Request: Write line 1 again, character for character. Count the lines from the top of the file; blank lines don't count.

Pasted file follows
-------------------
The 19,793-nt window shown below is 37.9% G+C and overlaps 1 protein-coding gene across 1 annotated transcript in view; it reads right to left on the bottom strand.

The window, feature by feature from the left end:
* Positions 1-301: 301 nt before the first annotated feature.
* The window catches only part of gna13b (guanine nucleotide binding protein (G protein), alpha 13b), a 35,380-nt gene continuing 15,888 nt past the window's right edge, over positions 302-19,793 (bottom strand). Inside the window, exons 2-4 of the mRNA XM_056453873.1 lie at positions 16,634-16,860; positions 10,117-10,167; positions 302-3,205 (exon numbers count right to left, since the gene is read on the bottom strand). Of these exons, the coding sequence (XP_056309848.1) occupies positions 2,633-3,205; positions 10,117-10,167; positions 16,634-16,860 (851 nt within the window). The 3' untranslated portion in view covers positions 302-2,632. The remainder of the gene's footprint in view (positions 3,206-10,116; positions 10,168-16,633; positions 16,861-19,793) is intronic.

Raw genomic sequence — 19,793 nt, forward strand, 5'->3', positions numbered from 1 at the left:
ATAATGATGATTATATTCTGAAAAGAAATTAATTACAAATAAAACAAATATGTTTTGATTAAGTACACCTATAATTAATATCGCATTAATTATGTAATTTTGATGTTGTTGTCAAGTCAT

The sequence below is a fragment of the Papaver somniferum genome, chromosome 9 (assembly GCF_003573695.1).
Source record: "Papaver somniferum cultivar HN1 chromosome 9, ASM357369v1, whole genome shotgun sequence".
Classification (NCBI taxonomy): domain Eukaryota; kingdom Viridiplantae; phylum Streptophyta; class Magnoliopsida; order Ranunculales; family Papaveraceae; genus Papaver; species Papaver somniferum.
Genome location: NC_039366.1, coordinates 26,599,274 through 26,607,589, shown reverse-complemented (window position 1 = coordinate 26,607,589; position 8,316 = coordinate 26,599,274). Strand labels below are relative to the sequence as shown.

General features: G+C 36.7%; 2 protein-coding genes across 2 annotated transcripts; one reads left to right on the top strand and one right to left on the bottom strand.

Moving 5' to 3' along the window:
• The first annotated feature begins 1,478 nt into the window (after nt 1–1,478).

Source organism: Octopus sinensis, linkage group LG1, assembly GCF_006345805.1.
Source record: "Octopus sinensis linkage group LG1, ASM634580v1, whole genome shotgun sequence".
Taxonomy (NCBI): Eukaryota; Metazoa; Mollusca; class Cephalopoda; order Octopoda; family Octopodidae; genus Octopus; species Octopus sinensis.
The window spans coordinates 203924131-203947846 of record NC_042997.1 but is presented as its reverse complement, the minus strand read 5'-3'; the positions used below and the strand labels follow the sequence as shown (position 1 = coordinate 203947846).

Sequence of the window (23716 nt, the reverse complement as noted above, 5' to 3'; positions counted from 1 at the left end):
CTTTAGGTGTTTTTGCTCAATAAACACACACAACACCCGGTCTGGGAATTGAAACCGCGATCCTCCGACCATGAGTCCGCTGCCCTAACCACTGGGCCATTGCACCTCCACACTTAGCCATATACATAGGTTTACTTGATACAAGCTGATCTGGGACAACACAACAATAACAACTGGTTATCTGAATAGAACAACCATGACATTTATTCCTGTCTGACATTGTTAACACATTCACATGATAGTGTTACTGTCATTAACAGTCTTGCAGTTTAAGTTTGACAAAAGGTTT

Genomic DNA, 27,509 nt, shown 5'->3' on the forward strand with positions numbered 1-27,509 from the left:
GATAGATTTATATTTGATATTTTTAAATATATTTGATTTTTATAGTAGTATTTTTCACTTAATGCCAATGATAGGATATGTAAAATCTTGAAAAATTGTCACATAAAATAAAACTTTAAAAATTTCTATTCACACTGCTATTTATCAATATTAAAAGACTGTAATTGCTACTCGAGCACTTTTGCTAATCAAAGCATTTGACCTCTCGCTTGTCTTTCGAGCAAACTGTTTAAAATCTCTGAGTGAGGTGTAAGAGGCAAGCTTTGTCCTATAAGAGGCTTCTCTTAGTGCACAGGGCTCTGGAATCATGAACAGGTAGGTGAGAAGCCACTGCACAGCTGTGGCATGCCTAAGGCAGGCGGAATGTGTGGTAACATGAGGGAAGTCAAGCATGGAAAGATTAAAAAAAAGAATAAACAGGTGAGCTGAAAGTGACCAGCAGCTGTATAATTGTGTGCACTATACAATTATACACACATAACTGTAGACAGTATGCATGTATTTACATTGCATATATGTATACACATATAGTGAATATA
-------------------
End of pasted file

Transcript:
The 19,793-nt window shown below is 37.9% G+C and overlaps 1 protein-coding gene across 1 annotated transcript in view; it reads right to left on the bottom strand.